This is my upcoming article for Homeward the Sacramento Street Journal September 2014.
As anyone who is looking for a job in this economy knows, it’s rough out there. There is a largely misunderstood section of the population that has been put in the position of asking other people for money for food, shelter and transportation. Oh wait, that is a job.
But, if you are down on your luck and soliciting money in public places for your own welfare, it’s called panhandling. If Sacramento County has its way, that way of earning your money will be essentially illegal.
While there is a challenge in court, the county is poised to enforce an ordinance that creates large buffer zones between solicitors and potential donors at places where solicitors commonly ask for money, food or work. At first blush, the ordinance seems to address the “safety and welfare of the general public” by making it illegal to solicit in an aggressive or threatening manner. As well it should. Most panhandlers would agree that people should not be followed after saying no to a solicitation. Nor should they be accosted at ATMs, have obscenities hurled at them or feel physically intimidated.
But this is a different matter than peaceable panhandlers who non-aggressively hold signs up and appeal for personal donations. However, the ordinance contains a clause under exemptions stating “Nothing in this …shall be construed to prohibit soliciting for charitable purposes in compliance with the requirements set forth in…this Code.” Sacramento attorney Mark Merin says that distinction makes the ordinance unconstitutional. “This ordinance is vulnerable because it has the exemption for charitable organizations. This is a free speech issue.”
Merin has petitioned the court to issue a preliminary injunction to restrain enforcement of the newly adopted ordinance. The complaint says that “a number of principles have emerged from the case law, which compel the conclusion that Sacramento County’s anti-panhandling law is invalid on it face.”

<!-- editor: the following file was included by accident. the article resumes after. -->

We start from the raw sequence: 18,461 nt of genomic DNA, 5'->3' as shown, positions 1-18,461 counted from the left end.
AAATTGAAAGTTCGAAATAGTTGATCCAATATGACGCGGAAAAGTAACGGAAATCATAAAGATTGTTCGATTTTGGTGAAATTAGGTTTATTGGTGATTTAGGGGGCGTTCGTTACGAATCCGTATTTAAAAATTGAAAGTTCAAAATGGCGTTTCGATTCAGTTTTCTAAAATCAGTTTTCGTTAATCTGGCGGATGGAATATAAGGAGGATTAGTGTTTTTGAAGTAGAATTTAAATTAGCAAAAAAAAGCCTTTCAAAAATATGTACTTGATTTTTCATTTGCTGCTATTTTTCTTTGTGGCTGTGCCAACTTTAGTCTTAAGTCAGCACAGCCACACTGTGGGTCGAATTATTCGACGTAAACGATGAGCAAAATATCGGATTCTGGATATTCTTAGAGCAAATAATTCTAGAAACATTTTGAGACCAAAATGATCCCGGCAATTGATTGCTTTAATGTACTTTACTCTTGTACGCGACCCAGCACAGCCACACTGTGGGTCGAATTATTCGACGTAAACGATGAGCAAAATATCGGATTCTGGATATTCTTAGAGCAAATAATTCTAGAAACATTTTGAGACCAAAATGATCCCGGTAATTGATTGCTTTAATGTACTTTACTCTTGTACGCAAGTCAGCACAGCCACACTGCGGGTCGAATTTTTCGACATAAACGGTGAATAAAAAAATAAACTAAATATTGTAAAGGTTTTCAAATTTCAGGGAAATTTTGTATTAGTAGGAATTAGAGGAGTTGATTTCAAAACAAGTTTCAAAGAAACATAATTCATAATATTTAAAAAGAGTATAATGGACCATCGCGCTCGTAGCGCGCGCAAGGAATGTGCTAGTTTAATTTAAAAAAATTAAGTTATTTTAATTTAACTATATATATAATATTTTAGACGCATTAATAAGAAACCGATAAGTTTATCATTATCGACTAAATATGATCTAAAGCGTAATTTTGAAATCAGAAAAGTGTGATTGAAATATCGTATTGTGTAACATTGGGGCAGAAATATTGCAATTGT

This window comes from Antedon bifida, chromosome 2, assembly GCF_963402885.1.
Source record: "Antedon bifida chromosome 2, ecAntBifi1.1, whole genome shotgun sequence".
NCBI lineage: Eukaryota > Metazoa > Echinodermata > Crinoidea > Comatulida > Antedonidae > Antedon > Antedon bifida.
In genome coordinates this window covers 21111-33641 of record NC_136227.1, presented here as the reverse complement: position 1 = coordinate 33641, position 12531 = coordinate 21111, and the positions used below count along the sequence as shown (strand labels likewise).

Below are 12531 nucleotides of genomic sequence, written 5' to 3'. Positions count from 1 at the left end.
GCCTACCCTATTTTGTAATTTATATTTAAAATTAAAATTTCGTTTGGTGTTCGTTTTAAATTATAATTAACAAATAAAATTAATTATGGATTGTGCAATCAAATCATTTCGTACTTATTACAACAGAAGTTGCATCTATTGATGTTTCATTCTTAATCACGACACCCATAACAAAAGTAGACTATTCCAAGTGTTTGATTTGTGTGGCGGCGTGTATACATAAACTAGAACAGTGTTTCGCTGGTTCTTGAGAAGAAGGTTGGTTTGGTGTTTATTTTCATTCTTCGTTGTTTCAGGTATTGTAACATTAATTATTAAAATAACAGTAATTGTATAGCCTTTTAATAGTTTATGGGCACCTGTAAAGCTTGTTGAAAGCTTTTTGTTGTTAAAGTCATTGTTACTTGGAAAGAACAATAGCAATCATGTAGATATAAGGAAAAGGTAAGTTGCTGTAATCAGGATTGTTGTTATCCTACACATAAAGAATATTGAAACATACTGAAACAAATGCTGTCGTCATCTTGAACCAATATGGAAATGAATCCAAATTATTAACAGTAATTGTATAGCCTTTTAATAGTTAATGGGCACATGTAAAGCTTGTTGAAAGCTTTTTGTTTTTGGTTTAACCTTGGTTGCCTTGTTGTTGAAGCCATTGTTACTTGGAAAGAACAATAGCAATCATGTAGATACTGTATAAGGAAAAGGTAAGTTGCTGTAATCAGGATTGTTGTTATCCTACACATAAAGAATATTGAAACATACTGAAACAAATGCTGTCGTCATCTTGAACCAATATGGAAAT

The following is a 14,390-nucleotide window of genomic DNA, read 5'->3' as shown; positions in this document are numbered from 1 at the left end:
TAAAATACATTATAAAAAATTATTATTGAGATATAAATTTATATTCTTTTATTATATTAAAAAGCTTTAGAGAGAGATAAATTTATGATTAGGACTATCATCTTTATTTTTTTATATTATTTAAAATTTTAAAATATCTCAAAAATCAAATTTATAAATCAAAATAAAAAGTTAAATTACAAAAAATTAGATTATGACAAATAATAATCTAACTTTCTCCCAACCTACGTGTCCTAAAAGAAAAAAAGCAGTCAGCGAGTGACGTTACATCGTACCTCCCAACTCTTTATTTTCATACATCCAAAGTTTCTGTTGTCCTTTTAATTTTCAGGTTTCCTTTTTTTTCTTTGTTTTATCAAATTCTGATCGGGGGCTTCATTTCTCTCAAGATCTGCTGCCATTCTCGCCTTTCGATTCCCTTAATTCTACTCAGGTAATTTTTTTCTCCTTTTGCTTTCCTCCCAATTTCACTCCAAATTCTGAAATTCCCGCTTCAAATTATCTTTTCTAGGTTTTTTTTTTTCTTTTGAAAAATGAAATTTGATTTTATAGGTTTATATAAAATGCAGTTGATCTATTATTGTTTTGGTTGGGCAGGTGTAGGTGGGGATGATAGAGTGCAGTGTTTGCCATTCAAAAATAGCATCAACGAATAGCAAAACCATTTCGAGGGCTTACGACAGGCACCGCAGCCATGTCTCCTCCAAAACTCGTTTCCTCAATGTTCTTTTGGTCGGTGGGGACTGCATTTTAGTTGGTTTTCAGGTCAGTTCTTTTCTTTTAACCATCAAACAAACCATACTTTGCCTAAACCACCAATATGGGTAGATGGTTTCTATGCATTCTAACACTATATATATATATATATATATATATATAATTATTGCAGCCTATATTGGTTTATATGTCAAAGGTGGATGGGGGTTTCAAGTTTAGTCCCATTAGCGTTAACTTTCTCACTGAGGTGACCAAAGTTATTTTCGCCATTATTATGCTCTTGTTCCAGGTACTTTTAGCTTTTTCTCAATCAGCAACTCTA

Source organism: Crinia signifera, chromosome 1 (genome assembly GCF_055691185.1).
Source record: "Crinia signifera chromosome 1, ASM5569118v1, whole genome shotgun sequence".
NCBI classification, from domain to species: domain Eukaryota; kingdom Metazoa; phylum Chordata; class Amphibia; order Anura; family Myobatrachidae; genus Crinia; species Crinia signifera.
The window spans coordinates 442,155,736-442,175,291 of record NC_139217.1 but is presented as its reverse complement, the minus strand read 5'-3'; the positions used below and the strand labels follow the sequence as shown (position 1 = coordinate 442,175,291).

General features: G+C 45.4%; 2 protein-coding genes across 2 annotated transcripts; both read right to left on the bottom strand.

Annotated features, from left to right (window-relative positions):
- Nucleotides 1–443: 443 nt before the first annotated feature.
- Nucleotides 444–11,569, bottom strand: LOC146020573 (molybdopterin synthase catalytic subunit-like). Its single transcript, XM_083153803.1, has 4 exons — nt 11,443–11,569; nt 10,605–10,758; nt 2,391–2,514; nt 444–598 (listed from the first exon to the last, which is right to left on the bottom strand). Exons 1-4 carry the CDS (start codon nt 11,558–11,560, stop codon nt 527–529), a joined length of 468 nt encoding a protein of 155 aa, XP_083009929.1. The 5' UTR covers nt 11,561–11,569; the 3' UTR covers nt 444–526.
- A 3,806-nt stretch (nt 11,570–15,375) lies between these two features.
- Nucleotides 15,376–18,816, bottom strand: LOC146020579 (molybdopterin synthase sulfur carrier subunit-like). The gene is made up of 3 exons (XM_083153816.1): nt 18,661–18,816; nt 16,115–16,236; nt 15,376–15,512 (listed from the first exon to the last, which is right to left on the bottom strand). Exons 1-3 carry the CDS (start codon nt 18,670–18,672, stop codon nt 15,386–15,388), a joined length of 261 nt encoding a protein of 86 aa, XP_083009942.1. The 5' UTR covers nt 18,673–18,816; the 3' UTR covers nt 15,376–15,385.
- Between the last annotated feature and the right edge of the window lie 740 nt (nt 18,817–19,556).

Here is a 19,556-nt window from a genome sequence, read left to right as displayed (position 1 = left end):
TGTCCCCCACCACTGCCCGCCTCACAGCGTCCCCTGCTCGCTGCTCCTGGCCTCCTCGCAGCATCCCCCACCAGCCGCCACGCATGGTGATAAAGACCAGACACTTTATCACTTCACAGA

For one, Merin’s document reads, “solicitation of donations in public forums is a form of non-commercial speech fully protected by the First Amendment.” And, “Individuals who seek donations for their own personal needs and survival are entitled to the same degree of constitutional protection as persons who solicit for other causes. ‘Panhandlers’ and persons who ‘beg’—categories singled out by the Ordinance—are not relegated to some lower rung of the First Amendment.”
Merin, a well-known Sacramento civil rights champion, says any restriction that is content-based has to meet with strict scrutiny. A struggling mother is just as entitled to ask you for alms as a save-the-whales organizer is entitled to ask you to sign a petition, or a Girl Scout is free to ask you to buy cookies. “If the ordinance is to be selectively enforced, then it is unconstitutional as applied,” he says. “You can regulate panhandling. You can prohibit all solicitations in a city or county, but that would mean all solicitors, including for charities.”
People who violate the ordinance more than two times within a six month period will be found guilty of a misdemeanor. Merin details how expensive for taxpayers the legal process will be if people are arrested for solicitation, even if each person is kept in custody just 30 days. Tallying only the cost of police, jailors, court personnel and judges, the figure mounts easily to thousands, he says.
Sgt. Lisa Bowman, media relations representative for the Sacramento County Sheriff’s Department says they are aware of the litigation. She says the county has agreed to a 60-day period of non-enforcement so the police can “prepare people. Officers will give warnings, still just verbal advisements, until the period is up in September.”
Bowman said the department has had ongoing complaints about aggressive solicitation. “Also about people who stand in traffic. Those are a couple of major concerns.”
But the plaintiffs in Merin’s complaint include homeless people who rely on soliciting donations for their basic needs in the areas of the county affected by the ordinance. The Sacramento Homeless Organizing Committee also is a plaintiff because some members of the homeless advocates’ organization distribute their newspaper in exchange for donations for their own needs. All plaintiffs “will face the choice of risking criminal penalties or choosing to give up their First Amendment right to seek donations free from unconstitutional restrictions,” reads the complaint.
Merin not only wants to see the ordinance overturned, he would like to see attitudinal changes about solicitation so that people can be given an opportunity to take care of themselves. “A lot of them are out at least five hours a day in the same place. They make minimum wage if they are fortunate. This is not something they want to have to do. It is degrading for them.”